CLS researcher Toby Bond uses x-rays to help engineer powerful electric vehicle batteries with longer lifetimes. His research, published in The Journal of the Electrochemical Society, shows how the charge/discharge cycles of batteries cause physical damage eventually leading to reduced energy storage. This new work points to a link between cracks that form in the battery material and depletion of vital liquids that carry charge.
Bond uses the BMIT facility at the Canadian Light Source at the University of Saskatchewan to produce detailed CT scans of the inside of batteries. Working with Dr. Jeff Dahn at Dalhousie University, he specializes in batteries for electric vehicles, where the research imperative is to pack in as much energy as possible into a lightweight device.
“A big drawback to packing in more energy is that generally, the more energy you pack in, the faster the battery will degrade,” says Bond.
In lithium-ion batteries, this is because charging physically forces lithium ions between other atoms in the electrode material, pushing them apart. Adding more charge causes more growth in the materials, which shrink back down when the lithium ions leave. Over many cycles of this growing and shrinking, micro-cracks begin to form in the material, slowly reducing its ability to hold a charge.
“It can eventually cause the materials in the battery to crumble from the inside out. If it gets bad enough, it can cause parts of the battery to actually peel off inside itself,” says Bond. “And if it causes large-scale damage inside the battery, that can become a safety issue as well.”
Studying this problem, and how effective coatings and other treatments are in stopping it, has been important in the field for a long time. Traditionally, the cracks forming in a battery have been studied by taking the battery apart and looking at individual particles under an electron microscope. This destroys the battery, so it doesn’t allow researchers to preserve the larger structure and see what other effects this cracking might have on the rest of the battery.
By using x-ray imaging at the CLS, Bond says researchers can study these effects in context, and see how cracking causes changes in the rest of the battery. In this study, the researchers discovered that as micro-cracking in the battery got worse, liquids in the cell were sucked up into the extra space between the cracks, which may not leave enough liquid to go around.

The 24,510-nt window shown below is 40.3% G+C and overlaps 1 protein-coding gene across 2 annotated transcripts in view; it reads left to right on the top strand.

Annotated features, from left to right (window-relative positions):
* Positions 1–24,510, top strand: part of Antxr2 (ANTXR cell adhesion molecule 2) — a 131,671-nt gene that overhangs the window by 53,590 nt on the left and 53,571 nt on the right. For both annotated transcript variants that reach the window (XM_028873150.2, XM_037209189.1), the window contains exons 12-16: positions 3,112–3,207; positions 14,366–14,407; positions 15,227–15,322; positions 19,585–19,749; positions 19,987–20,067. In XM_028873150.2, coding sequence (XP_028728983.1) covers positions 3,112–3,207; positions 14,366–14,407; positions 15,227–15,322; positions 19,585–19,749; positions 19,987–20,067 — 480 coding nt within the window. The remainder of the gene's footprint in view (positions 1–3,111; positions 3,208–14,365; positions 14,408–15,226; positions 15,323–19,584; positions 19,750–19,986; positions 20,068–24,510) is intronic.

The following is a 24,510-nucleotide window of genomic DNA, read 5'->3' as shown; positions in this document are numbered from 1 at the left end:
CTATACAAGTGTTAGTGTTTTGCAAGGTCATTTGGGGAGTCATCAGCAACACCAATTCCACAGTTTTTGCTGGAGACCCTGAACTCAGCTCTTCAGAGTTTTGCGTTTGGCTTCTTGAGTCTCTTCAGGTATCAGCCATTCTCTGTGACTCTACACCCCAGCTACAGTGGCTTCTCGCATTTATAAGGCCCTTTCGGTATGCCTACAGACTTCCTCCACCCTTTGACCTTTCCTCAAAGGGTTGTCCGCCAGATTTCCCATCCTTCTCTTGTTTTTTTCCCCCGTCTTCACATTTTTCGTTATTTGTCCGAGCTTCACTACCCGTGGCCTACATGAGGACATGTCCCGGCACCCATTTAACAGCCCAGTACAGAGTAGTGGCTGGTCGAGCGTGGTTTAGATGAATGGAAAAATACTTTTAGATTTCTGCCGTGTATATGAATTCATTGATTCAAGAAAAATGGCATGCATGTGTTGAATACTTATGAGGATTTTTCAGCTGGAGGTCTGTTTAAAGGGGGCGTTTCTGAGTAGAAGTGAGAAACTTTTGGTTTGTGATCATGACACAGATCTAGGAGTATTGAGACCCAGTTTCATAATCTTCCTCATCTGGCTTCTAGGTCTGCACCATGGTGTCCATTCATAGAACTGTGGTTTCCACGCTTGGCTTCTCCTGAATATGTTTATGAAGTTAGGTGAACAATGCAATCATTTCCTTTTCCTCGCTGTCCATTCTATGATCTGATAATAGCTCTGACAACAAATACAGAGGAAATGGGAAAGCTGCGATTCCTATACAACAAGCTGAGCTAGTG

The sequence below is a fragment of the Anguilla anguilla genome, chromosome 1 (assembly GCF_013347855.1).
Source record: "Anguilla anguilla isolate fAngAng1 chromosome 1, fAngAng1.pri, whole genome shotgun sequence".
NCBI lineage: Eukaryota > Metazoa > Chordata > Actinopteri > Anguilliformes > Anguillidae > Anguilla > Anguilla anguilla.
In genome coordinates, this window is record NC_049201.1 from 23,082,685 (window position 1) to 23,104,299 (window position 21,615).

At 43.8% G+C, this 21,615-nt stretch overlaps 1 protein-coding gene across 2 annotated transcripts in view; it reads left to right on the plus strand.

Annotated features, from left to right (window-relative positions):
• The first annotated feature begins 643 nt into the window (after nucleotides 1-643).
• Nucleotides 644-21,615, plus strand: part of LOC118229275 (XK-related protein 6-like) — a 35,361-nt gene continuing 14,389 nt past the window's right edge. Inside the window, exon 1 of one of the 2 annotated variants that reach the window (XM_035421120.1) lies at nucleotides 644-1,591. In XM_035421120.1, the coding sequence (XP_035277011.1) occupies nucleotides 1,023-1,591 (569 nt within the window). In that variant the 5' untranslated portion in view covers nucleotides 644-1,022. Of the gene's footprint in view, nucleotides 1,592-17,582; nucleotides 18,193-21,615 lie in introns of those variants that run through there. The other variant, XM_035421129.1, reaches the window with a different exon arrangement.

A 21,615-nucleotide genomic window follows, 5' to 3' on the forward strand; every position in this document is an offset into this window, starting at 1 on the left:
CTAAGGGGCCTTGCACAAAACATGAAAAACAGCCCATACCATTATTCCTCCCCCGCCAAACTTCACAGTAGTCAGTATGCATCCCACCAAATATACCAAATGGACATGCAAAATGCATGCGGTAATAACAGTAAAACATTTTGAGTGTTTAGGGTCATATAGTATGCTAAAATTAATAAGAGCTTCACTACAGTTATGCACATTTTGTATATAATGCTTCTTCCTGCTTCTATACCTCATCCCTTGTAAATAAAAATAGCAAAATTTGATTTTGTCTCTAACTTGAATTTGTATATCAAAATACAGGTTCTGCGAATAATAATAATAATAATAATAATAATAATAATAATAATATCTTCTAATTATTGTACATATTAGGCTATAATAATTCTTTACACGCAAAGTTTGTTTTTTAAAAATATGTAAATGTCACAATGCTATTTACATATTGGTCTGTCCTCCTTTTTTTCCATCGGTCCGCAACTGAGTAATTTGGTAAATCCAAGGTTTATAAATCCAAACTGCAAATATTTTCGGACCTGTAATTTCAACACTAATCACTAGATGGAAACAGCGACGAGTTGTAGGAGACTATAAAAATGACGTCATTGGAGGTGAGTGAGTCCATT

“This is the first time anyone's been able to capture all of these effects happening together in a working battery,” says Bond. “This depletion of liquid electrolyte can cause serious problems, since any part of the battery that doesn’t get enough liquid would essentially stop working.”
In this study, Bond and colleagues studied batteries that had been continuously charged and discharged to different levels over years, alongside otherwise-identical batteries that had not been used at all. The 3D x-ray scans they collected using BMIT’s bright, focused light allowed them to see precisely how different materials were affected by use, both at the microscopic scale and throughout the entire battery.
A practical takeaway? The team found that draining the battery a small amount caused less deterioration than discharging the battery all the way. This is likely because a smaller change in charge causes less physical strain on the battery electrode materials over time. This effect is important to understand for new applications such as long-haul transport, electric aircraft, and using parked electric vehicles to store and deliver energy into the electrical grid. These scenarios often require using more of the battery’s full capacity before being recharged.
“As we start replacing more and more combustion-driven vehicles with electric vehicles, it’s really important to understand how batteries will behave under different conditions,” Says Bond. “It’s very exciting to work on these problems, and we really need tools like synchrotrons to understand the fine details of what’s going on inside the battery when we try out new approaches.”